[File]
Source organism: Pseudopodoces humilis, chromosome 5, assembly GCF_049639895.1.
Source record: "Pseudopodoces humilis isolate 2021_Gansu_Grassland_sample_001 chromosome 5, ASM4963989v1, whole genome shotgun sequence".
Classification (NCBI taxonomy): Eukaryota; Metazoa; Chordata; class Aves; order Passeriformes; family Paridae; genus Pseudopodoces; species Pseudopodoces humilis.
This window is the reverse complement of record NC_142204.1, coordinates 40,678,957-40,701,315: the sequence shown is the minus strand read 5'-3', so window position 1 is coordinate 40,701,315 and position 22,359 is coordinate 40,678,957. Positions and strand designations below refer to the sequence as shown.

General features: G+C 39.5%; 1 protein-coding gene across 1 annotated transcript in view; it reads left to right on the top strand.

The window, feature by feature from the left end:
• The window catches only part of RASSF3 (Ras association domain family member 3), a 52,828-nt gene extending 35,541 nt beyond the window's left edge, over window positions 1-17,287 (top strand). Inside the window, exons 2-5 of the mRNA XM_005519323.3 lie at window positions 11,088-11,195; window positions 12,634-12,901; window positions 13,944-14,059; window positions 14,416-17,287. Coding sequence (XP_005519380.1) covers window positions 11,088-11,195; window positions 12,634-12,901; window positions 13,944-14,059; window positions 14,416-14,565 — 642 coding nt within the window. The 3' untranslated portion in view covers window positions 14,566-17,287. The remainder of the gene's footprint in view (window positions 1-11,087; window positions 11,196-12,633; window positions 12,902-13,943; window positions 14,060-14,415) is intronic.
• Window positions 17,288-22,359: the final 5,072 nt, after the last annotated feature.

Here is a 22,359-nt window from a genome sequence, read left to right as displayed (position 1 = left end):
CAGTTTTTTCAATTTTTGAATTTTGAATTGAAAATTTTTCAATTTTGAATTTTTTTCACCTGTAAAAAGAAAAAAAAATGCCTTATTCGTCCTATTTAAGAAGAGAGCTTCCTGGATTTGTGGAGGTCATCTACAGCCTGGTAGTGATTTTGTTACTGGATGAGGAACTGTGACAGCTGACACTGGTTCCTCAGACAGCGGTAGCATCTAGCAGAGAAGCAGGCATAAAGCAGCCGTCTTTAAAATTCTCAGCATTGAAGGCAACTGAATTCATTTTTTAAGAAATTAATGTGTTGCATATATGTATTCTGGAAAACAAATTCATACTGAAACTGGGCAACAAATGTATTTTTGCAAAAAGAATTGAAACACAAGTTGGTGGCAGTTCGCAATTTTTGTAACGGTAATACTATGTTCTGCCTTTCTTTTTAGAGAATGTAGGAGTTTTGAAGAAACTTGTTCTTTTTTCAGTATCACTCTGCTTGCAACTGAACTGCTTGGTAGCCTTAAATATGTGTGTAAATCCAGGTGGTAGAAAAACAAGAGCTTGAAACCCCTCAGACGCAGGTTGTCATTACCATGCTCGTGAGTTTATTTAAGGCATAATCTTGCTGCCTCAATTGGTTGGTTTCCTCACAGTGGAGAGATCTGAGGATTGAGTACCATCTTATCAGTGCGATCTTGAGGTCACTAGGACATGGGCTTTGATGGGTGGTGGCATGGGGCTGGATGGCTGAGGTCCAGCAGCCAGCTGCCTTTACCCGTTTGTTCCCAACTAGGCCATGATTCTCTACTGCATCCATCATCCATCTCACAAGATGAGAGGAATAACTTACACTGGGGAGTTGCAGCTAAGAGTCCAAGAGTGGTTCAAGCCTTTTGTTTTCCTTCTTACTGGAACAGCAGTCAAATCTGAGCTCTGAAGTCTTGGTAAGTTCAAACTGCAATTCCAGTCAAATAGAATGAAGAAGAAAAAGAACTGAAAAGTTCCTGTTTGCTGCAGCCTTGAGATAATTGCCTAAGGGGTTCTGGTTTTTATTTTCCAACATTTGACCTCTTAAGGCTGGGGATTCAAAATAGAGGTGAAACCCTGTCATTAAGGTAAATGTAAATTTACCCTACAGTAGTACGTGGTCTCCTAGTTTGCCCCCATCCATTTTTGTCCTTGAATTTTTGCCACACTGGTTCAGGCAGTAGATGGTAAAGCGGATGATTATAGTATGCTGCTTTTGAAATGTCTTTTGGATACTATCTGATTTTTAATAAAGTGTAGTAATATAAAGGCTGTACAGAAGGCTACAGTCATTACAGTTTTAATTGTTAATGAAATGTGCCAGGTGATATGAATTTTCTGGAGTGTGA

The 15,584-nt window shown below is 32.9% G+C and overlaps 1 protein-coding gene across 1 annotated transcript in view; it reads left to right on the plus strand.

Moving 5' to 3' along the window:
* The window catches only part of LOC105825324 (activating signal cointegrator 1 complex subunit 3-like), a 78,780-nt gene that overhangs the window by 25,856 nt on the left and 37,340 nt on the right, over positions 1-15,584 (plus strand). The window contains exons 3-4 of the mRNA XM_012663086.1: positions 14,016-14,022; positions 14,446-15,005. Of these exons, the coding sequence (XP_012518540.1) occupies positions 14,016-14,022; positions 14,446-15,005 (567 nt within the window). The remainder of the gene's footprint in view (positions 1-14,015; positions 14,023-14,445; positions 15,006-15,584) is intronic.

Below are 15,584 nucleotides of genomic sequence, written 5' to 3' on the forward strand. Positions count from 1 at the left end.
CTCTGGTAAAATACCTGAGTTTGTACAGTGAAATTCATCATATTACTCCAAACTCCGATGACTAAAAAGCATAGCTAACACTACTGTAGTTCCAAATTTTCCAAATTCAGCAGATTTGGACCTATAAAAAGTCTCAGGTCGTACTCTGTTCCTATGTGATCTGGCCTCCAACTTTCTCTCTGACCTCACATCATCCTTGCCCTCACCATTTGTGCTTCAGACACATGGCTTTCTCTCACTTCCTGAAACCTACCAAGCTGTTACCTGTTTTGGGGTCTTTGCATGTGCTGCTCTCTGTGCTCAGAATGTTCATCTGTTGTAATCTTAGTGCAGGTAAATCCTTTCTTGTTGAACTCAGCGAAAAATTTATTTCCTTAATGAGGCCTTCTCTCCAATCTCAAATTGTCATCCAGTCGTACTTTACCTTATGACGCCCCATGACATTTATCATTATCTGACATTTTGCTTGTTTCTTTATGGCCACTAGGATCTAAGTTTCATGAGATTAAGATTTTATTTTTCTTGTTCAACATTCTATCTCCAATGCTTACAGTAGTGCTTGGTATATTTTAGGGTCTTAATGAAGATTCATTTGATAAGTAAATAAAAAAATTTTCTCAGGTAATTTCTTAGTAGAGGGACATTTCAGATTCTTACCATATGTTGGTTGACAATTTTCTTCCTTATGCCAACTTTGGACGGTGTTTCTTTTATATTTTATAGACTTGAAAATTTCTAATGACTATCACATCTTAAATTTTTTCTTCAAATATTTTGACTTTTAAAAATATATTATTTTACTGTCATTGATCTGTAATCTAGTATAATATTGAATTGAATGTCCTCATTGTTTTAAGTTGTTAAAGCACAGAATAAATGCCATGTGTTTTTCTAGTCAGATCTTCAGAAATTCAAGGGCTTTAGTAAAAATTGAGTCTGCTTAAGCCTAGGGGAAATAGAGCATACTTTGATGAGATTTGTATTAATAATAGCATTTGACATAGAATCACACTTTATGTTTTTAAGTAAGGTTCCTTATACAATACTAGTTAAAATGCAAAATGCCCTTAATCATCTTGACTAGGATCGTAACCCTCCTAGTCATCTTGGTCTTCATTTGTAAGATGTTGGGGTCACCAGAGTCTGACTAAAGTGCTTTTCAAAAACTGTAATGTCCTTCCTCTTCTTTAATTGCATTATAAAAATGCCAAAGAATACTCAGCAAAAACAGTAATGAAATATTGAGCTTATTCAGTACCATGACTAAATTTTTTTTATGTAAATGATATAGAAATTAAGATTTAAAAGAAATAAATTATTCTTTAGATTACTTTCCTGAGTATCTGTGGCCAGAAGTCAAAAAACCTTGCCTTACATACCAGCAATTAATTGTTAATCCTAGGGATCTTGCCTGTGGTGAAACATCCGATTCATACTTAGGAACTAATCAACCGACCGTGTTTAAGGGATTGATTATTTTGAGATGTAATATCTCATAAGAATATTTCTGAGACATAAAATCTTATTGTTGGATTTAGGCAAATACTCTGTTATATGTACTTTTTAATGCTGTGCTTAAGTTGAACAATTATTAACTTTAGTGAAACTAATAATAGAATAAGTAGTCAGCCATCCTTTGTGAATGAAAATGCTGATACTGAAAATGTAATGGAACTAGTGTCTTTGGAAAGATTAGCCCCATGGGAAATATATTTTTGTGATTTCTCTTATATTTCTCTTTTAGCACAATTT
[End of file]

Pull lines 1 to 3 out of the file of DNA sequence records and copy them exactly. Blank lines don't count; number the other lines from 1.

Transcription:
Source organism: Pseudopodoces humilis, chromosome 5, assembly GCF_049639895.1.
Source record: "Pseudopodoces humilis isolate 2021_Gansu_Grassland_sample_001 chromosome 5, ASM4963989v1, whole genome shotgun sequence".
Classification (NCBI taxonomy): Eukaryota; Metazoa; Chordata; class Aves; order Passeriformes; family Paridae; genus Pseudopodoces; species Pseudopodoces humilis.